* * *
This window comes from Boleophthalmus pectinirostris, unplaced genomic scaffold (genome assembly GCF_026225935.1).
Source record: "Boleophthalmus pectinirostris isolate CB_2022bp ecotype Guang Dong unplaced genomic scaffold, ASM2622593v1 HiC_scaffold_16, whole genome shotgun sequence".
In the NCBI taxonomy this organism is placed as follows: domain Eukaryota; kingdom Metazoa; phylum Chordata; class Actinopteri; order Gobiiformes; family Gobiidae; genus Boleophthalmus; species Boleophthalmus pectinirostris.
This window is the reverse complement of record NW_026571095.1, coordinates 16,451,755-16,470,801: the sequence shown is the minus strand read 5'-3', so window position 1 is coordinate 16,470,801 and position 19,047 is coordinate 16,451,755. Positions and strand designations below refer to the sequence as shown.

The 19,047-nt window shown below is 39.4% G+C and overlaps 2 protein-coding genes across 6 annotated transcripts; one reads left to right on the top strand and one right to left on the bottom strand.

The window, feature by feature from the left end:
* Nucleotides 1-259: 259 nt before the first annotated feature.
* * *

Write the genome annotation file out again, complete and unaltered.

This window comes from Boleophthalmus pectinirostris, unplaced genomic scaffold (genome assembly GCF_026225935.1).
Source record: "Boleophthalmus pectinirostris isolate CB_2022bp ecotype Guang Dong unplaced genomic scaffold, ASM2622593v1 HiC_scaffold_16, whole genome shotgun sequence".
In the NCBI taxonomy this organism is placed as follows: domain Eukaryota; kingdom Metazoa; phylum Chordata; class Actinopteri; order Gobiiformes; family Gobiidae; genus Boleophthalmus; species Boleophthalmus pectinirostris.
This window is the reverse complement of record NW_026571095.1, coordinates 16,451,755-16,470,801: the sequence shown is the minus strand read 5'-3', so window position 1 is coordinate 16,470,801 and position 19,047 is coordinate 16,451,755. Positions and strand designations below refer to the sequence as shown.

The 19,047-nt window shown below is 39.4% G+C and overlaps 2 protein-coding genes across 6 annotated transcripts; one reads left to right on the top strand and one right to left on the bottom strand.

The window, feature by feature from the left end:
* Nucleotides 1-259: 259 nt before the first annotated feature.